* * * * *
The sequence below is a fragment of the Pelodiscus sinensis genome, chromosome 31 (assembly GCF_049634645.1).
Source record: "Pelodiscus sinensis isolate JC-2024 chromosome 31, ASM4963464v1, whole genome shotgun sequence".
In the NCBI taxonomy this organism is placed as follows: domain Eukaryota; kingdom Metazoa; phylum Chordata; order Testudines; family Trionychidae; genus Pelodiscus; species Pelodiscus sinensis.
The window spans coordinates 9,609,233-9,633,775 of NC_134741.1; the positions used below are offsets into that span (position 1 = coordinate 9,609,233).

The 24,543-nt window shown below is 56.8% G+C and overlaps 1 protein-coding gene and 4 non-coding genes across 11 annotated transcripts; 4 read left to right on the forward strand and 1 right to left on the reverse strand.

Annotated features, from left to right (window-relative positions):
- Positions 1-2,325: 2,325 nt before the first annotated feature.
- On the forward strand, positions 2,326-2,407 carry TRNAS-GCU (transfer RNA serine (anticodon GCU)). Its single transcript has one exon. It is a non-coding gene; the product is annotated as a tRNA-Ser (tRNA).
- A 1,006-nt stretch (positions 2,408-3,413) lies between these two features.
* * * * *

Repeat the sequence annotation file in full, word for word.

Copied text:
The sequence below is a fragment of the Pelodiscus sinensis genome, chromosome 31 (assembly GCF_049634645.1).
Source record: "Pelodiscus sinensis isolate JC-2024 chromosome 31, ASM4963464v1, whole genome shotgun sequence".
In the NCBI taxonomy this organism is placed as follows: domain Eukaryota; kingdom Metazoa; phylum Chordata; order Testudines; family Trionychidae; genus Pelodiscus; species Pelodiscus sinensis.
The window spans coordinates 9,609,233-9,633,775 of NC_134741.1; the positions used below are offsets into that span (position 1 = coordinate 9,609,233).

The 24,543-nt window shown below is 56.8% G+C and overlaps 1 protein-coding gene and 4 non-coding genes across 11 annotated transcripts; 4 read left to right on the forward strand and 1 right to left on the reverse strand.

Annotated features, from left to right (window-relative positions):
- Positions 1-2,325: 2,325 nt before the first annotated feature.
- On the forward strand, positions 2,326-2,407 carry TRNAS-GCU (transfer RNA serine (anticodon GCU)). Its single transcript has one exon. It is a non-coding gene; the product is annotated as a tRNA-Ser (tRNA).
- A 1,006-nt stretch (positions 2,408-3,413) lies between these two features.